There’s a popular idea that creating a Champions League-winning side takes patience, planning and the careful cultivation of a talented and coherent squad. The Real Madrids and Bayern Munichs of the world serve as testament to this lofty ideal. Well, as Chelsea just proved, that’s not the only way to win. Unkempt as it may be, a culture of chaotic flailing is apparently a viable path to ultimate footballing glory.
While this season was perhaps the pinnacle of the Blues’ policy of chaos, it’s worth doing a retrospective, including remembering the random array of humble beginnings for various members of the squad. Cesar Azpilicueta—now firmly among the most memorable Chelsea captains ever—is the longest-serving Blue in the dressing room (as a first-teamer). The Spaniard arrived in 2012 as a relatively under-the-radar addition after Chelsea’s first Champions League victory and subsequent massive summer transfer window. That was eight managers ago. His survival through the carousel of coaching styles, positional changes and tactical demands is a minor miracle. More than surviving, he’s excelled with stupendous consistency, regardless of what’s asked of him.
There are plenty of other holdovers from managerial regimes long-passed. Kurt Zouma joined the club during Jose Mourinho’s second tenure. After him, there are the players brought in to appease Antonio Conte’s demands: Marcos Alonso, N’Golo Kante, Antonio Rudiger, Emerson, Olivier Giroud and Willy Caballero. Then the Sarri Era crew: Jorginho, Mateo Kovacic, Kepa Arrizabalaga and Christian Pulisic (sort of). You can throw the integration of Andreas Christensen somewhere in there, too.
This group was followed by the transfer ban and the raft of academy graduates that joined the first team under Frank Lampard. Mason Mount, Reece James, Tammy Abraham, Callum Hudson-Odoi (post-Achilles tear) and Billy Gilmour. The second leg of the Lampard regime saw the addition of a number of high-profile names, including Thiago Silva, Timo Werner, Kai Havertz, Ben Chilwell, Edouard Mendy and Hakim Ziyech. Of that last group, all but Ziyech started the Champions League final.
All of this is to say that Chelsea’s squad for a Champions League final included a slew of acquisitions made over the course of seven managers; spanning from Roberto Di Matteo to Lampard. That’s wild on its own, but it’s even crazier to think that the team that brought home club football’s biggest prize was organized by an eighth manager in Thomas Tuchel, who had exactly zero say in the players at his disposal. It’s about as antithetical of a club development plan as you’ll see anywhere. But, hey, that’s apparently the Chelsea way. It seems to work with stunning regularity.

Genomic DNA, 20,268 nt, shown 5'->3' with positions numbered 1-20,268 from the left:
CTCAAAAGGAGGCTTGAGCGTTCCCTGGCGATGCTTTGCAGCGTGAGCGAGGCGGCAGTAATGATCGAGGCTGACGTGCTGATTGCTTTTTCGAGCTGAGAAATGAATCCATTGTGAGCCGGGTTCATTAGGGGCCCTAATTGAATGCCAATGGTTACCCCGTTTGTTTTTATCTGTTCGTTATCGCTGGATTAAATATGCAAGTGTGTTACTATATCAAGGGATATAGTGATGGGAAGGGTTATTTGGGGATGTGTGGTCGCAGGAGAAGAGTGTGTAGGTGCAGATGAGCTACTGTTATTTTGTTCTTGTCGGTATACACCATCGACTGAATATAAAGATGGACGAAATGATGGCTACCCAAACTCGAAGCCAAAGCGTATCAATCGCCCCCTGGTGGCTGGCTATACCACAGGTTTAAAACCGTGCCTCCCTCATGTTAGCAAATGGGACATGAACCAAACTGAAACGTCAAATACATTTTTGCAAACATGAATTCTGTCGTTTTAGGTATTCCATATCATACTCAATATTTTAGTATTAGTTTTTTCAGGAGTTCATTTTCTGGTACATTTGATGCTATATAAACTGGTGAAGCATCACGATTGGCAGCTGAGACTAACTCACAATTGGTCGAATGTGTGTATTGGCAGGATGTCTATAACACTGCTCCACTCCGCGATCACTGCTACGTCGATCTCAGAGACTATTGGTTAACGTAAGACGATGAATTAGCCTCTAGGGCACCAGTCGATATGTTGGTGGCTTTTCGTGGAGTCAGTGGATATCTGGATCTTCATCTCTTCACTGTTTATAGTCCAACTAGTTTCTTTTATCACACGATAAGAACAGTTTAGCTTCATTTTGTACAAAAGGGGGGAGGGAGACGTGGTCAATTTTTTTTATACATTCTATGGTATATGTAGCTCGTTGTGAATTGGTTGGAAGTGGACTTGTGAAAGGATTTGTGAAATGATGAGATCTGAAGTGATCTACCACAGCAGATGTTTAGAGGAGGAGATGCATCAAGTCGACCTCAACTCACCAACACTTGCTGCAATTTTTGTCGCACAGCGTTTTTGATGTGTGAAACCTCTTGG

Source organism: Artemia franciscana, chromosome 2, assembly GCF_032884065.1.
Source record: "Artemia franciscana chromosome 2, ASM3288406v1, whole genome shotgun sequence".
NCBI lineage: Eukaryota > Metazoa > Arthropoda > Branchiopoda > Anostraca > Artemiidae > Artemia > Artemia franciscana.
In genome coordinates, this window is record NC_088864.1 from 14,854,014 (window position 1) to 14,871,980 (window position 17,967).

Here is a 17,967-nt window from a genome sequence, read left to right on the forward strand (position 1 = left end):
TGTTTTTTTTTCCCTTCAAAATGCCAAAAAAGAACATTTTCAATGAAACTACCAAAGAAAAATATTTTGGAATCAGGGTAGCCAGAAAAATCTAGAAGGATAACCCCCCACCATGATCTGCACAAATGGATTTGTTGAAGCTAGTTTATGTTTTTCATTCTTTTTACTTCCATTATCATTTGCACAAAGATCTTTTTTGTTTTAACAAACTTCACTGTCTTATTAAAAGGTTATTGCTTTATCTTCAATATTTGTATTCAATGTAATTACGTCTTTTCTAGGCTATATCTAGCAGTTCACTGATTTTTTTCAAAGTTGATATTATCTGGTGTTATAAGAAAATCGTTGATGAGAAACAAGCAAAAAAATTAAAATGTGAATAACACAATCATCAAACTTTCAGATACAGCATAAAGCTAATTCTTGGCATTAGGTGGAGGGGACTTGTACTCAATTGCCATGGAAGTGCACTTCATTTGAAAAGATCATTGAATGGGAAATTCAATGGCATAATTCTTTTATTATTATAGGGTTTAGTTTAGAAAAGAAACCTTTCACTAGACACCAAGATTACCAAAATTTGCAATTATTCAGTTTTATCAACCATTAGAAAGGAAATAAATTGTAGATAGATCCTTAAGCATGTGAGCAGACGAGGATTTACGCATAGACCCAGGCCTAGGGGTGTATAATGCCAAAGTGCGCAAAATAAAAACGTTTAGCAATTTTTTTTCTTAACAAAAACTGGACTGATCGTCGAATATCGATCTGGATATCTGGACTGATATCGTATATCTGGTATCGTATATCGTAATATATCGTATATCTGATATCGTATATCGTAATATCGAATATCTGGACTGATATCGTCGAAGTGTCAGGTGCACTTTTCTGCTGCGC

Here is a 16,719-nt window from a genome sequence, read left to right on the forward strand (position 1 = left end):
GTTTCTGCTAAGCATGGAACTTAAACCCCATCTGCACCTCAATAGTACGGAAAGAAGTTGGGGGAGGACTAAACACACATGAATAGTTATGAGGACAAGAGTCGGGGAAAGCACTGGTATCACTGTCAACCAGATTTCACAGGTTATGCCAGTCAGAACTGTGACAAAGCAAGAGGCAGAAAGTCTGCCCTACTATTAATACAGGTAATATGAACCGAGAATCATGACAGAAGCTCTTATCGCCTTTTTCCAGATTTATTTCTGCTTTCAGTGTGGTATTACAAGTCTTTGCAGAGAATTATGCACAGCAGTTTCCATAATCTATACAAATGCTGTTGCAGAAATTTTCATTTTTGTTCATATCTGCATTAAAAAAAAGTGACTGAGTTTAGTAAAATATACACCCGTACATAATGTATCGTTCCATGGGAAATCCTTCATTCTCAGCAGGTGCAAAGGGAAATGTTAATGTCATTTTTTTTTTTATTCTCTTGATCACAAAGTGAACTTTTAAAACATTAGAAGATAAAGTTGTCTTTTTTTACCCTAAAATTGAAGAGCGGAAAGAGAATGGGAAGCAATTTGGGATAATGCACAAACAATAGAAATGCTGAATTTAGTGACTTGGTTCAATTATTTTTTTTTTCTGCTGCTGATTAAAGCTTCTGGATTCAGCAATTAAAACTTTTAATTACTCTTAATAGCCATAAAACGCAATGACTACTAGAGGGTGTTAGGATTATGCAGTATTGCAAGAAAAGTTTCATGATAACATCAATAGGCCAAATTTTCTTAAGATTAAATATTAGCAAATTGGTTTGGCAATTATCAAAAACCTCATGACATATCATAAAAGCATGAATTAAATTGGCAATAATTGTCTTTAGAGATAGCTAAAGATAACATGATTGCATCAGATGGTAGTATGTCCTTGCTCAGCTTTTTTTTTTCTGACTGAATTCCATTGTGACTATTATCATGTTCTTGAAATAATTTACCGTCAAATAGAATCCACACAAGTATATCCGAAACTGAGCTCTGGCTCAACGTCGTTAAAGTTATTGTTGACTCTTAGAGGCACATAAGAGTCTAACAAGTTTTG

While Chelsea seems to thrive on chaos at an organizational level, it’s no accident that most of the great moments in the club’s recent history have come under conditions of strict organization on the pitch, including this one. Despite the common talk of how Roman Abramovich is always aiming for Chelsea to play beautiful football, pragmatism is what wins trophies. That was true under Mourinho, it was true under Conte and it’s true now under Tuchel. Only the title win under Carlo Ancelotti could really be said to be an aesthetic success.
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That compensation between macro-chaos and micro-organization makes sense. Attackers come in all shapes and sizes, and plenty of players have skillsets that just don’t blend well with others. Defenders are somewhat more uniform in their skills and playstyles, so there’s not as much variability in how to deploy them. It’s a lot easier to look at a team’s defensive depth chart and plot out a coherent system than to herd a bunch of cats trying to piece together a cogent and potent attacking structure. That’s doubly true for a coach who joins midseason. It’s triply true for Tuchel, who joined in January to corral a squad that has been disjointed and chaotically assembled for the better part of a decade. That first match, a 0-0 draw against Wolves, was immediate proof of how Tuchel intended to find success with this Chelsea side, and he rode the same formula all the way to a Champions League trophy.
Ever since Abramovich bought the club in 2003, the Blues have been an easy target for pundits, opposing fans and even the older fans who long for the good old days of fending off relegation. The massive influx of money was a radical shift in modern football, although that seems a bit silly now that several clubs have seen even bigger and more drastic takeovers since then. That sense of doing things differently than the standard formula was true then, and it remains true now, albeit in a different way.
Manchester City poses a great point of comparison: a newly-wealthy club like Chelsea. However, the former includes a side that has been carefully shaped with astute acquisitions for the better part of a decade, carefully plotting its way to the very pinnacle of the game, guided by the experienced (and philosophically compatible) Pep Guardiola and Txiki Begiristain for last five seasons. That systematic development has shown itself on the pitch, as well, with an aesthetically unmatched style that produces goals for fun. It seems infinitely repeatable, even as crucial players like David Silva and Sergio Aguero make way for newer talents. All things considered, it’s the way you should run a big-budget club.
Yet, the Citizens are a failure by their own self-set standards. For all their domestic success, the entire project has been designed to culminate in Champions League success. All the goals, all the Carabao Cup trophies, all the expensive defenders. What did it get them? A runners-up medal while the great agents of chaos once again summited the mountaintop of club football.